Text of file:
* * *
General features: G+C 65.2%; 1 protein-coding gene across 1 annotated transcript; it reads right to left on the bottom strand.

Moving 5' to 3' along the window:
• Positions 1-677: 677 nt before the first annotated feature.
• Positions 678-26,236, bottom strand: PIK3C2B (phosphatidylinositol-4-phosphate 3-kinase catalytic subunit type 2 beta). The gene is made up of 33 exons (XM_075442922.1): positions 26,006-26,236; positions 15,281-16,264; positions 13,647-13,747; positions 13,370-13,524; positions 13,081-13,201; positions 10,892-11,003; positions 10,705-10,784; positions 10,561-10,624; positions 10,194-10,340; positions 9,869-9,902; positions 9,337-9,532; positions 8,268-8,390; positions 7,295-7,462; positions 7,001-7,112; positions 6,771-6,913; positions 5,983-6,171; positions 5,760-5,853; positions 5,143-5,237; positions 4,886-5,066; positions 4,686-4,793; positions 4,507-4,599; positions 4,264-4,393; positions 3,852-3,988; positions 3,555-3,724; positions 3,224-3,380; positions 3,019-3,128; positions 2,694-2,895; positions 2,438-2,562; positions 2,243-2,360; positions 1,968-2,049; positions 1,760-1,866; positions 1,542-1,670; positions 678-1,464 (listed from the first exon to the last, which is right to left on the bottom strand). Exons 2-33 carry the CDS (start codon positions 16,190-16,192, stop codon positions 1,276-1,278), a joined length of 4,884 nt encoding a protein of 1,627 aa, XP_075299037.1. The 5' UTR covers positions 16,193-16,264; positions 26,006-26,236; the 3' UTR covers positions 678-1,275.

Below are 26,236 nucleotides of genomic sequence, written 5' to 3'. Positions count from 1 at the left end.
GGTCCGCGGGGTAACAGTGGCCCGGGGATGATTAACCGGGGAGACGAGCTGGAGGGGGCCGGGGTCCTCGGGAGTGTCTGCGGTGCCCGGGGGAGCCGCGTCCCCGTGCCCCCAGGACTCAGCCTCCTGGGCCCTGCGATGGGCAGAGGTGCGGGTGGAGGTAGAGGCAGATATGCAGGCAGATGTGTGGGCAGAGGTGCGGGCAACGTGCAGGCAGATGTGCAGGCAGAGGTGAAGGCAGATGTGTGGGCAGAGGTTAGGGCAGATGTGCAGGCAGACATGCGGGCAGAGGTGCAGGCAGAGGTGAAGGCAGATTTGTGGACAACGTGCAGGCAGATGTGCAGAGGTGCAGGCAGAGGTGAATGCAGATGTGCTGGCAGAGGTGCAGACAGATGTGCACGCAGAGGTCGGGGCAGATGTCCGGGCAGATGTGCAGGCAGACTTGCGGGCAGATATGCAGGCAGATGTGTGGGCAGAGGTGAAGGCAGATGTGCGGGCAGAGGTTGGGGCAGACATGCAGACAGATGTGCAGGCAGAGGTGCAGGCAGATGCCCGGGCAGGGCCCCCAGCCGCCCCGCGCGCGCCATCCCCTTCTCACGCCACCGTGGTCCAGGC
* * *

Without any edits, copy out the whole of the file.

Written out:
General features: G+C 65.2%; 1 protein-coding gene across 1 annotated transcript; it reads right to left on the bottom strand.

Moving 5' to 3' along the window:
• Positions 1-677: 677 nt before the first annotated feature.
• Positions 678-26,236, bottom strand: PIK3C2B (phosphatidylinositol-4-phosphate 3-kinase catalytic subunit type 2 beta). The gene is made up of 33 exons (XM_075442922.1): positions 26,006-26,236; positions 15,281-16,264; positions 13,647-13,747; positions 13,370-13,524; positions 13,081-13,201; positions 10,892-11,003; positions 10,705-10,784; positions 10,561-10,624; positions 10,194-10,340; positions 9,869-9,902; positions 9,337-9,532; positions 8,268-8,390; positions 7,295-7,462; positions 7,001-7,112; positions 6,771-6,913; positions 5,983-6,171; positions 5,760-5,853; positions 5,143-5,237; positions 4,886-5,066; positions 4,686-4,793; positions 4,507-4,599; positions 4,264-4,393; positions 3,852-3,988; positions 3,555-3,724; positions 3,224-3,380; positions 3,019-3,128; positions 2,694-2,895; positions 2,438-2,562; positions 2,243-2,360; positions 1,968-2,049; positions 1,760-1,866; positions 1,542-1,670; positions 678-1,464 (listed from the first exon to the last, which is right to left on the bottom strand). Exons 2-33 carry the CDS (start codon positions 16,190-16,192, stop codon positions 1,276-1,278), a joined length of 4,884 nt encoding a protein of 1,627 aa, XP_075299037.1. The 5' UTR covers positions 16,193-16,264; positions 26,006-26,236; the 3' UTR covers positions 678-1,275.

Below are 26,236 nucleotides of genomic sequence, written 5' to 3'. Positions count from 1 at the left end.
GGTCCGCGGGGTAACAGTGGCCCGGGGATGATTAACCGGGGAGACGAGCTGGAGGGGGCCGGGGTCCTCGGGAGTGTCTGCGGTGCCCGGGGGAGCCGCGTCCCCGTGCCCCCAGGACTCAGCCTCCTGGGCCCTGCGATGGGCAGAGGTGCGGGTGGAGGTAGAGGCAGATATGCAGGCAGATGTGTGGGCAGAGGTGCGGGCAACGTGCAGGCAGATGTGCAGGCAGAGGTGAAGGCAGATGTGTGGGCAGAGGTTAGGGCAGATGTGCAGGCAGACATGCGGGCAGAGGTGCAGGCAGAGGTGAAGGCAGATTTGTGGACAACGTGCAGGCAGATGTGCAGAGGTGCAGGCAGAGGTGAATGCAGATGTGCTGGCAGAGGTGCAGACAGATGTGCACGCAGAGGTCGGGGCAGATGTCCGGGCAGATGTGCAGGCAGACTTGCGGGCAGATATGCAGGCAGATGTGTGGGCAGAGGTGAAGGCAGATGTGCGGGCAGAGGTTGGGGCAGACATGCAGACAGATGTGCAGGCAGAGGTGCAGGCAGATGCCCGGGCAGGGCCCCCAGCCGCCCCGCGCGCGCCATCCCCTTCTCACGCCACCGTGGTCCAGGC